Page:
A south Charlotte resident and professor of organizational science, management and psychology at UNC Charlotte, Steven Rogelberg has written what “The Washington Post” called the “#1 leadership book to watch out for in 2019.” We wrote about this book in the summer 2019 issue of Ballantyne Magazine.

A recent estimate suggests that employees endure a staggering 55 million meetings a day in the United States. This tremendous time investment yields only modest returns. No organization made up of human beings is immune from the all-too-common meeting gripes: those that fail to engage, those that inadvertently encourage participants to tune out and those that blatantly disregard participants’ time. Most companies and leaders view poor meetings as an inevitable cost of doing business. But managers can take heart: researchers now have a clear understanding of the key drivers that make meetings successful. 

In “The Surprising Science of Meetings,” Rogelberg draws from extensive research, analytics, data mining and survey interviews with more than 5,000 employees across a range of industries. He shares the proven practices and techniques that help managers and employees enhance the quality of their meetings. For those who lead and participate in meetings, Rogelberg provides immediate direction, guidance and relief, offering a how-to guide to change your working life.

“The Unusual Quinns” 

Recommended by: Warren Publishing
Genre: Children’s 
For more titles like this: warrenpublishing.net

Anybody with young children knows how mealtime can become a battle. What your kids loved yesterday is now the most revolting food on the planet. Author and mom, Dahye Raine, has a solution in her newly-released children’s book, “The Unusual Quinns,” published by Charlotte-based Warren PublishingWith whimsical illustrations by Robert Dunn, this fun and silly book helps make mealtime more fun.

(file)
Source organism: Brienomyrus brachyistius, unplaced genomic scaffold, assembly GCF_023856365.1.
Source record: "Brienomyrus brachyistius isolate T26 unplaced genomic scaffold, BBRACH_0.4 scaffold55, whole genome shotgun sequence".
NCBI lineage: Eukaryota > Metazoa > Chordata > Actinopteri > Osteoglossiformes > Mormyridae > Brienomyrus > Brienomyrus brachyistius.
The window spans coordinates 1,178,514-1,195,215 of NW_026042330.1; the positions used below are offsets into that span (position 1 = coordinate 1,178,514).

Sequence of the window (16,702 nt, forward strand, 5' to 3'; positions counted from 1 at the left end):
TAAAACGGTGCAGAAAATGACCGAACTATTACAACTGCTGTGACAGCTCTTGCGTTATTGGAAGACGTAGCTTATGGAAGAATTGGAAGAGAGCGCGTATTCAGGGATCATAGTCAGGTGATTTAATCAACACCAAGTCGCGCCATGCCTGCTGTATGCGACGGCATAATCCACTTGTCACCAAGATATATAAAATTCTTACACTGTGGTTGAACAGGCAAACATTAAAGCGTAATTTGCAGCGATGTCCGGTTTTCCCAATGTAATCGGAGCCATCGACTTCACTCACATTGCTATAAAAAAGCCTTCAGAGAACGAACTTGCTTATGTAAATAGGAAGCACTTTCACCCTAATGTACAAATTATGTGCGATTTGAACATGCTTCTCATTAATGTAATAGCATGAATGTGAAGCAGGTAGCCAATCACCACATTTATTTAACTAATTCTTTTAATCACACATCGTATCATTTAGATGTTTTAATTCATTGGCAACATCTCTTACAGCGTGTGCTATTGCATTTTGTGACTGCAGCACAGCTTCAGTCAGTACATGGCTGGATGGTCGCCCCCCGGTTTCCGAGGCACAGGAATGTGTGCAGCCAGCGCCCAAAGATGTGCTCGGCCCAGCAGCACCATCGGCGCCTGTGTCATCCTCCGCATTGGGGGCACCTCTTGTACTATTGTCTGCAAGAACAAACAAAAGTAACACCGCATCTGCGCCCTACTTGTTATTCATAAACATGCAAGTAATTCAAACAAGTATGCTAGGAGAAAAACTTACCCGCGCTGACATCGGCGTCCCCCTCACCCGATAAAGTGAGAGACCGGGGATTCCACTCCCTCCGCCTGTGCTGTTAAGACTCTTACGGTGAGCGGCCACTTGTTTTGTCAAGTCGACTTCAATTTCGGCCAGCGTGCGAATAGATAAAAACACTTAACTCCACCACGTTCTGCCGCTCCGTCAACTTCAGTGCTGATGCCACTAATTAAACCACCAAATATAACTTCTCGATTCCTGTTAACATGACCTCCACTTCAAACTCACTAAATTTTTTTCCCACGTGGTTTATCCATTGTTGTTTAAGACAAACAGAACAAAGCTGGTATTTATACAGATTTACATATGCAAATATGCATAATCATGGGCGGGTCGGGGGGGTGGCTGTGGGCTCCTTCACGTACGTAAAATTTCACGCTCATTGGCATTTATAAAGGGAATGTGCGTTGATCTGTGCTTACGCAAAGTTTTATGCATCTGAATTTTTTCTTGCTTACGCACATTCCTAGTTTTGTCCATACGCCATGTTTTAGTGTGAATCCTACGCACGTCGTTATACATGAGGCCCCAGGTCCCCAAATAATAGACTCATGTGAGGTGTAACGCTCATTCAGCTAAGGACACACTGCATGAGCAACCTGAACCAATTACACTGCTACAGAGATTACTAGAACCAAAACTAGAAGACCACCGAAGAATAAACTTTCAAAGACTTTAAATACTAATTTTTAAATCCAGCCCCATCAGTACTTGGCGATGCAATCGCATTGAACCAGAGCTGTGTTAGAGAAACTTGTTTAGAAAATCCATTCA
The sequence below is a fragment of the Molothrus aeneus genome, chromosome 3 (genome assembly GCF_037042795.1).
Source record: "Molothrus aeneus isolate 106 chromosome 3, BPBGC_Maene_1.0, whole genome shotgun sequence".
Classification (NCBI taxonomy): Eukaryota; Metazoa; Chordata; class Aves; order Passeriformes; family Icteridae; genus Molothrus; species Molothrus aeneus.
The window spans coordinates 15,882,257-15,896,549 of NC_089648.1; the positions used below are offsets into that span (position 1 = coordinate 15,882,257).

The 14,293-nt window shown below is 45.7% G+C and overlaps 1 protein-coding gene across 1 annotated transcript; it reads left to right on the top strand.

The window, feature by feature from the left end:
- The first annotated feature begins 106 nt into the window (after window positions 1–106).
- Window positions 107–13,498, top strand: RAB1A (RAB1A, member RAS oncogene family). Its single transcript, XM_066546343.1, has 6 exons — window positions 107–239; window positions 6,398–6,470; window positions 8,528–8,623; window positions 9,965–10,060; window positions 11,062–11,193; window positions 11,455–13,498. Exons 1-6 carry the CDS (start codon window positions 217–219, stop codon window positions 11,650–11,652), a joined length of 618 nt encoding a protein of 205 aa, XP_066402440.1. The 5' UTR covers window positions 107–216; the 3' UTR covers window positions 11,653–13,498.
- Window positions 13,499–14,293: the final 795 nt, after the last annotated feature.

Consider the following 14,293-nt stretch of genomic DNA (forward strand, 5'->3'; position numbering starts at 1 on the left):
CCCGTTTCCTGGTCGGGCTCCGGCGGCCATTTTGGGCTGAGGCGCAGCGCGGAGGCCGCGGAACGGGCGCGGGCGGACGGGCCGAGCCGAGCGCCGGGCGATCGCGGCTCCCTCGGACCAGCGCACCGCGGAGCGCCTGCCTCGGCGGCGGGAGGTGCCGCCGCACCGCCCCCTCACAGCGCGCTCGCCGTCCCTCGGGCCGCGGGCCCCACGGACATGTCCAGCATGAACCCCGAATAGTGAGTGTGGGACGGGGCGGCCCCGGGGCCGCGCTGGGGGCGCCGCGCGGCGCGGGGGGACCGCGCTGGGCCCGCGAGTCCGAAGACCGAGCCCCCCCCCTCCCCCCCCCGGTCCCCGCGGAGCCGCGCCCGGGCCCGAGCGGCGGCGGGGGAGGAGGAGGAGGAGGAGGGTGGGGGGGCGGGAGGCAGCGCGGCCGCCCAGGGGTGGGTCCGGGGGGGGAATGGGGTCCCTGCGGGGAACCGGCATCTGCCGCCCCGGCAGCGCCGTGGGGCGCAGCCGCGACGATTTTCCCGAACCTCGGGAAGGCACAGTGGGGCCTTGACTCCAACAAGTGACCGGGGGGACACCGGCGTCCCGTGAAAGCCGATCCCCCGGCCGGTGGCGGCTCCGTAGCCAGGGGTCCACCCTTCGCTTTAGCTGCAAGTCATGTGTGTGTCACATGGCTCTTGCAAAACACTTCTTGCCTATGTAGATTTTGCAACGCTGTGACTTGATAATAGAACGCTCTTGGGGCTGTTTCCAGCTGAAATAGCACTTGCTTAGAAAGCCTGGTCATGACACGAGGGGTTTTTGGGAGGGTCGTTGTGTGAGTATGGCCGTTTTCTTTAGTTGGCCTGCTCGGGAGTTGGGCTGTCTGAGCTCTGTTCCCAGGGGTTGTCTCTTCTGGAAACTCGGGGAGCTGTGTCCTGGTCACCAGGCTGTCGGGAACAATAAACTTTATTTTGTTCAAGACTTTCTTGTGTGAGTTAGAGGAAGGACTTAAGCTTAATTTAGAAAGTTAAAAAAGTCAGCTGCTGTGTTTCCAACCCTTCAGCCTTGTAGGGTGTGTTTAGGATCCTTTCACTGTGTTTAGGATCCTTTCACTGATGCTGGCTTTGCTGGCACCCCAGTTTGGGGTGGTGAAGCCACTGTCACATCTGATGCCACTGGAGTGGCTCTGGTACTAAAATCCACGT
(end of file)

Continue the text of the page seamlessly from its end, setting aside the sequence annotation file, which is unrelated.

Raine’s book introduces young children and their parents to the Quinns: cute and tiny creatures who eat human food––through their skin! From the back cover: “So tiny are Quinn mouths, they must eat with their skin as they taste all your food and––really!––dive in. Whether trekking across a burger or a big pizza pie, their adventures are too minuscule for anyone to spy.” Readers need not worry. The story goes on to explain: Quinns have very good ears and will scurry away the moment people are near.

“I wrote this book just after I found out I was pregnant,” says Raine when asked about the inspiration for her book. “I felt so sick at the time; I could barely look at food. Then I had a dream one night that I was very small and swimming around in a bowl of soup! I thought, ‘What a fun way to capture the memory of carrying my son, and to be able to share it with him––and others––in a way that will bring joy.'”

“Type R: Transformative Resilience for Thriving in a Turbulent World”

Recommended by: Novant Health’s Shared Reading Program
Genre: Self-Help, Management and Leadership

In “Type R,” Ama Marston and Stephanie Marston explore Transformative Resilience and the strategies of those who use difficult circumstances as catalysts for growth–springing forward rather than bouncing back during turbulent times.

Here, the authors share inspiring stories of Type Rs thriving during unprecedented world events and increasing global pressures–from climate change to financial crises. They share the individual and collective triumphs of people coping with the stress of daily life and the challenges and disruptions that rattle all our lives at some point. And they draw upon research that spans the personal and the professional, the local and the global. Reaching across psychology, neuroscience, business and politics, “Type R” demonstrates how we can use challenges to innovate, create new strengths and grow.

From an article on hfma.org: 

Novant Health uses a shared reading program to engage team members in change initiatives. Called Novant Health Reads, the voluntary, system-wide free-book program encourages team members at all levels and in every role to read the same book and participate in discussions to explore themes.